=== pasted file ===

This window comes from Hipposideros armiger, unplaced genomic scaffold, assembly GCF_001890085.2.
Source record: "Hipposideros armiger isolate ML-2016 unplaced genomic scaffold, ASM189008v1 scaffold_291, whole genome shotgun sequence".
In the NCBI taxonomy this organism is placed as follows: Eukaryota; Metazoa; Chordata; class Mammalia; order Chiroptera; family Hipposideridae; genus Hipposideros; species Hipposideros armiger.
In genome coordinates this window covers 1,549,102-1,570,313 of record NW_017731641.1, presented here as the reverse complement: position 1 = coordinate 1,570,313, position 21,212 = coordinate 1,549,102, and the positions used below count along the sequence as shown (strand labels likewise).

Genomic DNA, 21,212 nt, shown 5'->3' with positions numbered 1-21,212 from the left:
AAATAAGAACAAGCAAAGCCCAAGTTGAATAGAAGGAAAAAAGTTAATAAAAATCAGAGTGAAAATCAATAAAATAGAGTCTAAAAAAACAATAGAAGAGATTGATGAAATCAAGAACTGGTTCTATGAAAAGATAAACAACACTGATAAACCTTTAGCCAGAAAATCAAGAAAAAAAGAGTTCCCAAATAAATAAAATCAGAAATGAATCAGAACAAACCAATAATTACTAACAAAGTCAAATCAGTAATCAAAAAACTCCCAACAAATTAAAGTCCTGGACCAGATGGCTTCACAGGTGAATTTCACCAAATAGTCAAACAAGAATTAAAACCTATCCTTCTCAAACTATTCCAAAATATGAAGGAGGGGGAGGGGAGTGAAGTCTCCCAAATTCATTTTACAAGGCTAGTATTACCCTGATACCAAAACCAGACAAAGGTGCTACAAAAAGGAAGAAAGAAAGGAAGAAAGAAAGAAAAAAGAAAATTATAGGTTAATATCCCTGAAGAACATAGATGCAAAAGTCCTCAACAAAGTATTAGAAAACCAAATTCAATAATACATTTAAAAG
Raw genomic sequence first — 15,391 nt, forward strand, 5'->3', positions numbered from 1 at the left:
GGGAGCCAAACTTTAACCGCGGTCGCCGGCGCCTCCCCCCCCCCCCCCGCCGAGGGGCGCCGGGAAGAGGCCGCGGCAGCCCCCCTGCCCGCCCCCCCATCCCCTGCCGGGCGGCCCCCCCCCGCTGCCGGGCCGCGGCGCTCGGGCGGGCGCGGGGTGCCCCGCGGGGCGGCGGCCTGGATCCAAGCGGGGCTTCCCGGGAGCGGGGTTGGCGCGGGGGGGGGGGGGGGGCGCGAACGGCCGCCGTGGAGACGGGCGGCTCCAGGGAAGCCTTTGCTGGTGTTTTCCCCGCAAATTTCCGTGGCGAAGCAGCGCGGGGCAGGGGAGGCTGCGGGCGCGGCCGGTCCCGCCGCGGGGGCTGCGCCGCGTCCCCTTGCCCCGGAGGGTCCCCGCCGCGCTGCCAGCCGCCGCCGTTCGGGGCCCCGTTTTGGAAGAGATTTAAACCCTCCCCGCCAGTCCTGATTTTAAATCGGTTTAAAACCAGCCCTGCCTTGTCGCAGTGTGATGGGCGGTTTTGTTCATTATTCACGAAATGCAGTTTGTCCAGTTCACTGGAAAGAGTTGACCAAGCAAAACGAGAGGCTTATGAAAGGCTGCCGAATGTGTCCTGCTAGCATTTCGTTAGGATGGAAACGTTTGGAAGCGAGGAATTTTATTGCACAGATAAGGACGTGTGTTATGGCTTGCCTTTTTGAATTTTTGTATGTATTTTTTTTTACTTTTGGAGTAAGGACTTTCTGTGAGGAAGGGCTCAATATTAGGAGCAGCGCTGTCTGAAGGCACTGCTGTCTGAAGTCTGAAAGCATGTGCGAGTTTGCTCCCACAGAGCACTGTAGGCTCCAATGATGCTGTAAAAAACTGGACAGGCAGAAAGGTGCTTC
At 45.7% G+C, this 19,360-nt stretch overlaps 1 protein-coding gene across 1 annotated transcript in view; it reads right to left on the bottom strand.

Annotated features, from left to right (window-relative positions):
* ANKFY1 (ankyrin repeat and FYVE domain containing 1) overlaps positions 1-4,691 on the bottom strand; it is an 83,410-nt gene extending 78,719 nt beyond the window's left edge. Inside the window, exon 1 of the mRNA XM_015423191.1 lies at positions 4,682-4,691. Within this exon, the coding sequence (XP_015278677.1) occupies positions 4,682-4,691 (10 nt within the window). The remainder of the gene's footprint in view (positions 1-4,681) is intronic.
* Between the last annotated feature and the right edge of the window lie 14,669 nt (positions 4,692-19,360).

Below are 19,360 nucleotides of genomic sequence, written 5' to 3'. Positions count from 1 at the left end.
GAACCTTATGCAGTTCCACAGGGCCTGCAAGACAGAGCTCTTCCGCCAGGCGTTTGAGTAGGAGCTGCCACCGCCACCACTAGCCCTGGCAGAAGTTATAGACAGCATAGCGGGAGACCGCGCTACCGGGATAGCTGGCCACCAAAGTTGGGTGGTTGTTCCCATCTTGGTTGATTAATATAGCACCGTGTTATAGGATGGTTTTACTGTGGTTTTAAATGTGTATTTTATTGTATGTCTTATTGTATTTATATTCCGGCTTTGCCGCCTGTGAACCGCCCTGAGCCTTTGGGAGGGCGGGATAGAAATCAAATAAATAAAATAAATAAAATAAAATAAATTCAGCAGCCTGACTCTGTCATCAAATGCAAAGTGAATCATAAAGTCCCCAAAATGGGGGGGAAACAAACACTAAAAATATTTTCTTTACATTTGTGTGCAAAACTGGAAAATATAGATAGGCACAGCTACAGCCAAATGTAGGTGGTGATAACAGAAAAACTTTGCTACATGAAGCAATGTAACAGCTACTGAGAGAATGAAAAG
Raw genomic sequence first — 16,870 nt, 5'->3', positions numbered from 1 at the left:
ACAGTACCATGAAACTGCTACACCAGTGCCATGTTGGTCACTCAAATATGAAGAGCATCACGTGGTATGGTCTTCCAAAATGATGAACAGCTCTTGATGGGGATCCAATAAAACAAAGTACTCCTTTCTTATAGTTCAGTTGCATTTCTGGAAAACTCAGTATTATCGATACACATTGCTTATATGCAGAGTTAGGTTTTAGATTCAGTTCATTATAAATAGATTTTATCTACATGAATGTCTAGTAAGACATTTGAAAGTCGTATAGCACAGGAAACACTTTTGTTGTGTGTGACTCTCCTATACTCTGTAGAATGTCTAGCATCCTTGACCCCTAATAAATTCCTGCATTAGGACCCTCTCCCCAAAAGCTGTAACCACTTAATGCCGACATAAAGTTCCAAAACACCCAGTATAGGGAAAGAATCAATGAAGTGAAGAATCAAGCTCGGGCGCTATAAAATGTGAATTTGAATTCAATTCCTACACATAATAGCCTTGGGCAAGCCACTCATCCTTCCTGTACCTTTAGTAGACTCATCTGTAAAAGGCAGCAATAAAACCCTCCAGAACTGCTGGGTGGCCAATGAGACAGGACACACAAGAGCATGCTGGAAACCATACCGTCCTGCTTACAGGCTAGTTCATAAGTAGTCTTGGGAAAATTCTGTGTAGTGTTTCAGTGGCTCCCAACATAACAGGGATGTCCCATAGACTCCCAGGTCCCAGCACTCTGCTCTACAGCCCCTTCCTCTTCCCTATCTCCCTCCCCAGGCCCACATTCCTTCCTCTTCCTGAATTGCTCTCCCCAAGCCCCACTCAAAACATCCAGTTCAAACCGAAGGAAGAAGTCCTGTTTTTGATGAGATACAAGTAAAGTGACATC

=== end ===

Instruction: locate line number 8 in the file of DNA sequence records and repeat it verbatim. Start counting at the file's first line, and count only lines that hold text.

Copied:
GGGAGCCAAACTTTAACCGCGGTCGCCGGCGCCTCCCCCCCCCCCCCCGCCGAGGGGCGCCGGGAAGAGGCCGCGGCAGCCCCCCTGCCCGCCCCCCCATCCCCTGCCGGGCGGCCCCCCCCCGCTGCCGGGCCGCGGCGCTCGGGCGGGCGCGGGGTGCCCCGCGGGGCGGCGGCCTGGATCCAAGCGGGGCTTCCCGGGAGCGGGGTTGGCGCGGGGGGGGGGGGGGGGCGCGAACGGCCGCCGTGGAGACGGGCGGCTCCAGGGAAGCCTTTGCTGGTGTTTTCCCCGCAAATTTCCGTGGCGAAGCAGCGCGGGGCAGGGGAGGCTGCGGGCGCGGCCGGTCCCGCCGCGGGGGCTGCGCCGCGTCCCCTTGCCCCGGAGGGTCCCCGCCGCGCTGCCAGCCGCCGCCGTTCGGGGCCCCGTTTTGGAAGAGATTTAAACCCTCCCCGCCAGTCCTGATTTTAAATCGGTTTAAAACCAGCCCTGCCTTGTCGCAGTGTGATGGGCGGTTTTGTTCATTATTCACGAAATGCAGTTTGTCCAGTTCACTGGAAAGAGTTGACCAAGCAAAACGAGAGGCTTATGAAAGGCTGCCGAATGTGTCCTGCTAGCATTTCGTTAGGATGGAAACGTTTGGAAGCGAGGAATTTTATTGCACAGATAAGGACGTGTGTTATGGCTTGCCTTTTTGAATTTTTGTATGTATTTTTTTTTACTTTTGGAGTAAGGACTTTCTGTGAGGAAGGGCTCAATATTAGGAGCAGCGCTGTCTGAAGGCACTGCTGTCTGAAGTCTGAAAGCATGTGCGAGTTTGCTCCCACAGAGCACTGTAGGCTCCAATGATGCTGTAAAAAACTGGACAGGCAGAAAGGTGCTTC